‘To know how much of that element is present from the observation of the spectra, we need a detailed understanding of the mutual neutralisation processes taking place in the stellar atmospheres,’ Schmidt explains. The new experimental capabilities offered by DESIREE could now finally provide a solution to this challenge.

In two recent studies, Schmidt and his colleagues used merged-beam experiments at DESIREE to study mutual neutralisation between positive ions of sodium or magnesium, and negative ions of deuterium – a form of hydrogen containing both a proton and a neutron in its nucleus. Within DESIREE’s two storage rings, separated ions were first allowed to relax into their lowest energy states, before colliding with each other.

Following this interaction, the researchers then measured the energy states of the resulting neutral elements, revealing characteristic patterns in the abundances of sodium or magnesium in particular states. By closely reproducing the real mutual neutralisation processes taking place in stellar atmospheres, astronomers could gain a far clearer picture of how different abundances of sodium and magnesium are linked to reductions in particular frequencies of light within stellar spectra – allowing them to study the evolution of stars in more detail.

Recreating Vast Timescales

On far larger scales, ions can be found within material occupying the vast expanses between stars. For astronomers, studying the processes that take place in such an extreme environment presents its own challenges. Since ions in the interstellar medium are so isolated, any interactions between them  take place over wide ranges of timescales, up to millions of years – creating a clear disconnect with the far shorter timescales of merged-beams experiments on Earth.

In this case, a key requirement is to cool ion beams down to cryogenic temperatures, just a few degrees above absolute zero. With DESIREE, even these stringent requirements can be met. ‘We are now doing experiments where we make use of the fact that the ions can be stored for very long times, and become very cold in our cryogenic storage ring,’ Dr Schmidt illustrates.

In one early study from 2017, the team used DESIREE to cool a beam of negatively-charged hydroxide ions, which they stored in one of the rings for over 10 minutes. I this case, they paid particular attention to the rotations of the ions. By applying a specialised laser treatment in the straight section, the researchers ensured that over 97% of a beam containing OH ions stored in the ring were made to occupy their lowest possible energy state.

Understanding Interstellar Chemistry

In a more recent study, led by group member Michael Gatchell, a far more complex molecule named coronene, which contains seven fused rings of carbon atoms, was studied. Using DESIREE, they recreated a case where individual carbon atoms were knocked away from the molecules through hard collisions with helium atoms, producing positively-charged ionic fragments. In the interstellar medium, this can occur as atoms are accelerated to high speeds induced by stellar winds and even supernova shockwaves.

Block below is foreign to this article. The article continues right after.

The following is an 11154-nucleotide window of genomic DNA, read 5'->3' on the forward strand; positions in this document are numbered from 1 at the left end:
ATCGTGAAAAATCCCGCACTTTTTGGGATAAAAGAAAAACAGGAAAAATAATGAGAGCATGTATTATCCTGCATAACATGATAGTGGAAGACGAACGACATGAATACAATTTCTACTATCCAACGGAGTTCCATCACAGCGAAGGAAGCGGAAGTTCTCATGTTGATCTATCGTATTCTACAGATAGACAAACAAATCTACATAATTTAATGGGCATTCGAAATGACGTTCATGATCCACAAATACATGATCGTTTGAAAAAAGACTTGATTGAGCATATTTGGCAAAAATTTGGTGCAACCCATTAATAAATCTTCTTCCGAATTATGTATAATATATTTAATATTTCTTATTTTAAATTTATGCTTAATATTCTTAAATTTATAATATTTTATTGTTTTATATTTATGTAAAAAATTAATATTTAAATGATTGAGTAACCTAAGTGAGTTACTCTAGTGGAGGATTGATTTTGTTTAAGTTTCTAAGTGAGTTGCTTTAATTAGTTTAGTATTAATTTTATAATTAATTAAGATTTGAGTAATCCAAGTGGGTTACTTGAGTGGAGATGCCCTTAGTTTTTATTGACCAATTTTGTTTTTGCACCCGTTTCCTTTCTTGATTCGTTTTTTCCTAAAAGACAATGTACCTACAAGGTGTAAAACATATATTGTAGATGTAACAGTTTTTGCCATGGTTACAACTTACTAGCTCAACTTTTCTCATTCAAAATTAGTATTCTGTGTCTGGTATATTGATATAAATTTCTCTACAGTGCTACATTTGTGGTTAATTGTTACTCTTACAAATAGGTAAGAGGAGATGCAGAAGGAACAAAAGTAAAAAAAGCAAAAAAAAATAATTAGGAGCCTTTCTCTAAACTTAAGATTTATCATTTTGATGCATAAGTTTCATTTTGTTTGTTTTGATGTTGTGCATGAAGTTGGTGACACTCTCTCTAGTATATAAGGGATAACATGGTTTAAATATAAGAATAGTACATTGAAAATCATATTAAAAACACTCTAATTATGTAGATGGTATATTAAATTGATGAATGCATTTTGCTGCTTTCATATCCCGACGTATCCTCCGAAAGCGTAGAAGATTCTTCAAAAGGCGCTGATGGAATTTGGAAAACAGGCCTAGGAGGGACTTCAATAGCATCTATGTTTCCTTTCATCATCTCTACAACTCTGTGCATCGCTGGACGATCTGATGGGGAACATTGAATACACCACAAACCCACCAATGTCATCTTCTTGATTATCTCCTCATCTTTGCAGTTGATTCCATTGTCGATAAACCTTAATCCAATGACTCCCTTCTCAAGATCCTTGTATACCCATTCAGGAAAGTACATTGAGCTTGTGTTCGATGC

For up to a minute after this interaction, the coronene fragments were stored in one of the rings, as the researchers investigated their behaviour. After just 10 milliseconds, they found that the initially hot ions had cooled enough so that they no longer spontaneously decayed at a measurable rate. From this result, they concluded that coronene fragments formed in energetic collisions can survive indefinitely within the interstellar medium, and likely play a key role in its chemistry.

So far, all of these experiments have clearly showcased DESIREE’s advanced capabilities, and with a busy schedule for future research, the team hopes that the facility will continue to expand our knowledge of natural ion collisions in the future. Ultimately, their work highlights the fact that even smaller experimental facilities can push the boundaries of our understanding of physics.






Professor Henning Schmidt

Department of Physics
Stockholm University

Henning Schmidt completed his PhD in Physics at Aarhus University in Denmark in 1994. He began his career at Stockholm University in 1998, where he became a Professor in Physics in 2011. He is currently responsible for the department’s Atomic Physics division, which performs both experimental and theoretical research on the properties of atomic systems and collision processes. Much of Schmidt’s research takes place at the DESIREE facility, where the team studies reactions between ions in well-defined energy states. He is a prolific researcher, with over 120 research papers published so far, which have collectively been cited over 3000 times. Schmidt is also passionate about training new generations of scientists, and he has supervised approximately 40 PhD students and postdoctoral researchers.





Henrik Cederquist, Stockholm University

Henning Zettergren, Stockholm University

Richard Thomas, Stockholm University

Åsa Larson, Stockholm University

Dag Hanstorp, Gothenburg University

Paul Barklem, Uppsala University


Swedish Research Council

The Knut and Alice Wallenberg Foundation


J Grumer, G Eklund, AM Amarsi, PS Barklem, S Rosén, M Ji, A Simonsson, H Cederquist, H Zettergren, HT Schmidt, State-Resolved Mutual Neutralization of Mg+ and D, Physical Review Letters, 2022, 128, 033401.

G Eklund, J Grumer, PS Barklem, S Rosén, M Ji, A Simonsson, RD Thomas, H Cederquist, H Zettergren, HT Schmidt, Final-state-resolved mutual neutralization of Na+ and D, Physical Review A, 2021, 103, 032814.

M Gatchell, J Ameixa, M Ji, MH Stockett, A Simonsson, S Denifl, H Cederquist, HT Schmidt, H Zettergren, Survival of polycyclic aromatic hydrocarbon knockout fragments in the interstellar medium, Nature Communications, 2021, 12, 6646.

HT Schmidt, G Eklund, KC Chartkunchand, EK Anderson, M Kamińska, N de Ruette, RD Thomas, MK Kristiansson, M Gatchell, P Reinhed, S Rosén, Rotationally cold OH ions in the cryogenic electrostatic ion-beam storage ring DESIREE, Physical Review Letters, 2017, 119, 073001.